gradients is because it governs how far gradient descent will step. For
example, if the gradient is close to zero when $\mathbf w$ is very far
from the optimum, then it could take a long time for gradient descent to
reach the optimum (if at all). This is known as the
vanishing gradient problem when training neural networks.
12 sentences describing the conditions for $\mathbf w$ to minimize the
magnitude of the gradient, 12 sentences explaining whether the gradient
can be exactly zero.
Problem 3: Sentiment Classification
In this problem, we will build a binary linear classifier that reads movie
reviews and guesses whether they are "positive" or "negative."
Do not import any outside libraries (e.g. numpy) for any of the coding
parts.
Only standard python libraries and/or the libraries imported in the starter
code are allowed. In this problem, you must implement the functions without
using libraries like Scikitlearn.

Implement the function
extractWordFeatures
, which takes a
review (string) as input and returns a feature vector $\phi(x)$, which is
represented as a dict
in Python.

Implement the function
learnPredictor
using stochastic
gradient descent and minimize hinge loss. Print the training error and
validation error after each epoch to make sure your code is working. You
must get less than 4% error rate on the training set and less than 30%
error rate on the validation set to get full credit.

Write the
generateExample
function (nested in the
generateDataset
function) to generate artificial data
samples.
Use this to double check that your
learnPredictor
works! You can do this by using
generateDataset()
to generate training and validation
examples. You can then pass in these examples as
trainExamples
and
validationExamples
respectively to
learnPredictor
with the identity function
lambda x: x
as a featureExtractor.

Some languages are written without spaces between words, so is splitting
the words really necessary or can we just naively consider strings of
characters that stretch across words? Implement the function
extractCharacterFeatures
(by filling in the
extract
function), which maps each string of $n$ characters
to the number of times it occurs, ignoring whitespace (spaces and tabs).

Run your linear predictor with feature extractor
extractCharacterFeatures
. Experiment with different values of
$n$ to see which one produces the smallest validation error. You should
observe that this error is nearly as small as that produced by word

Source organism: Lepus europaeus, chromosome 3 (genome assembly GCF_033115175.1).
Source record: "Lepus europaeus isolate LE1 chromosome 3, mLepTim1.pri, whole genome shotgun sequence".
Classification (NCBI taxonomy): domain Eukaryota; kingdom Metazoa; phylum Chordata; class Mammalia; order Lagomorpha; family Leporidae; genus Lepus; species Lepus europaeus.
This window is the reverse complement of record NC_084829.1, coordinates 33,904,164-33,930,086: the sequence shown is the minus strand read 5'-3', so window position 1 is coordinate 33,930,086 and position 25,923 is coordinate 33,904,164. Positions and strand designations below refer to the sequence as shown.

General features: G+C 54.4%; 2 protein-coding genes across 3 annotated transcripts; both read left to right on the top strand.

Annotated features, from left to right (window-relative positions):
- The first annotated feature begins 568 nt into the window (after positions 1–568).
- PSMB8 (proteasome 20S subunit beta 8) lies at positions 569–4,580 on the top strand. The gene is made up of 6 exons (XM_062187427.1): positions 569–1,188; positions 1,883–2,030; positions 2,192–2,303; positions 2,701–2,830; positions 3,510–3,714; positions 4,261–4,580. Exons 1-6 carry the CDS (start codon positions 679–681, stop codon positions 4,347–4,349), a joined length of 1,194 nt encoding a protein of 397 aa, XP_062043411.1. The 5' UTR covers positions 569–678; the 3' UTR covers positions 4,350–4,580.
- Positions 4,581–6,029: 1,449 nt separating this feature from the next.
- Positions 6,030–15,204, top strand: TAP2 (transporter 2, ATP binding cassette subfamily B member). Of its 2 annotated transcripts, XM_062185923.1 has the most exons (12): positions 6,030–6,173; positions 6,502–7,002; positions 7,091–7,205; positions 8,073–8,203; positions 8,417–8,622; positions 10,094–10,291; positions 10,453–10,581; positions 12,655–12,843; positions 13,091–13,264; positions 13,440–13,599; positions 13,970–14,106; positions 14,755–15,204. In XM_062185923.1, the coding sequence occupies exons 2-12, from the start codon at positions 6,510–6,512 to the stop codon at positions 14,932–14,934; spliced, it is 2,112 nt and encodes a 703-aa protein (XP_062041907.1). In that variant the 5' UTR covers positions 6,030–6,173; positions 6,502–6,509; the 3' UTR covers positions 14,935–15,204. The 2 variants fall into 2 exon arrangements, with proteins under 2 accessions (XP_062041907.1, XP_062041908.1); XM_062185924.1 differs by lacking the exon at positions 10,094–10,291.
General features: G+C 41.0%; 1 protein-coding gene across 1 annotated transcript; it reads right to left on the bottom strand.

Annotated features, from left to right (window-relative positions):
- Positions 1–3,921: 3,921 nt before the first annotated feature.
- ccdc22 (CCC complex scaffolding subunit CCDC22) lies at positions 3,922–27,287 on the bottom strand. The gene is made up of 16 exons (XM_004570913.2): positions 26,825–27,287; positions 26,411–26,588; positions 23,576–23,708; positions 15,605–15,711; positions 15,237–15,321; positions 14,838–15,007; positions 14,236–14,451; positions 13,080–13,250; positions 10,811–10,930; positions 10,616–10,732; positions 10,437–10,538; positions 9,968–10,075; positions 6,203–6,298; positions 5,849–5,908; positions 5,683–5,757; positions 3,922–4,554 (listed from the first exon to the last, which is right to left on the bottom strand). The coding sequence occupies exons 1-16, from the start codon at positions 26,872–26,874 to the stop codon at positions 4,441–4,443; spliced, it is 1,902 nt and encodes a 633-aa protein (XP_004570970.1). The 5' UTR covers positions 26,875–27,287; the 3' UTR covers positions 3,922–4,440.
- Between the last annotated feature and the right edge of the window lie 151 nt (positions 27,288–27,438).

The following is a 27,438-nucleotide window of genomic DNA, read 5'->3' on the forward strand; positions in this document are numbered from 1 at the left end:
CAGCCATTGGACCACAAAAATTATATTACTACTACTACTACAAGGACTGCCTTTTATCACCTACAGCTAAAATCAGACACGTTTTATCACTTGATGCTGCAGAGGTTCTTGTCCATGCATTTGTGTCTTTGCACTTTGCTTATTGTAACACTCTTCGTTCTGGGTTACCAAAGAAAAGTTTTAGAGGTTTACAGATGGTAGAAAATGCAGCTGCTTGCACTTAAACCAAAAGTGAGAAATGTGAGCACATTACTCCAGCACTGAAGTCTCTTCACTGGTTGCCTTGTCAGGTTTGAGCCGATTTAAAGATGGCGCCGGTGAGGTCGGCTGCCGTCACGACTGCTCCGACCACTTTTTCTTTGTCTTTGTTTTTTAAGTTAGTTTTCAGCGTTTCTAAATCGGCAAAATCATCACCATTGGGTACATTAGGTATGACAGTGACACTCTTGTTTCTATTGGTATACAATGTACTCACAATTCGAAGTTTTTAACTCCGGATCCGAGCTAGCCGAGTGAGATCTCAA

features. Why is this the case?
Construct a review (one sentence max) in which character $n$grams
probably outperform word features, and briefly explain why this is so.
Note:
There is a function in submission.py
that will allow you
add a test to grader.py
to test different values of $n$.
Remember to write your final written solution in sentiment.pdf
.

a short paragraph (~46 sentences). In the paragraph state which
value of $n$ produces the smallest validation error, why this is
likely the value that produces the smallest error.

a onesentence review and explanation for when character $n$grams
probably outperform word features.
Problem 4: Toxicity Classification and Maximum Group Loss
Recall that models trained (in the standard way) to minimize the average loss can work well on average but poorly on certain groups,
and that we can mitigate this issue by minimizing the maximum group loss instead.
In this problem, we will compare the average loss and maximum group loss objectives
on a toy setting inspired by a problem with realworld toxicity classification models.
Toxicity classifiers are designed to assist in moderating online forums by predicting whether an online comment is toxic or not,
so that comments predicted to be toxic can be flagged for humans to review [1].
Unfortunately, such models have been observed to be biased: nontoxic comments mentioning demographic identities often get misclassified as toxic (e.g., “I am a [demographic identity]”) [2]. These biases arise because toxic comments often mention and attack demographic identities, and as a result, models learn to spuriously correlate toxicity with the mention of these identities.
In this problem, we will study a toy setting that illustrates the spurious correlation problem:
The input $x$ is a comment (a string) made on an online forum;
the label $y \in \{1,1\}$ is the toxicity of the comment ($y = 1$ is toxic, $y=1$ is nontoxic);
$d \in \{0,1\}$ indicates if the text contains a word that refers to a demographic identity;
and $t \in \{0,1\}$ indicates whether the comment includes certain “toxic” words.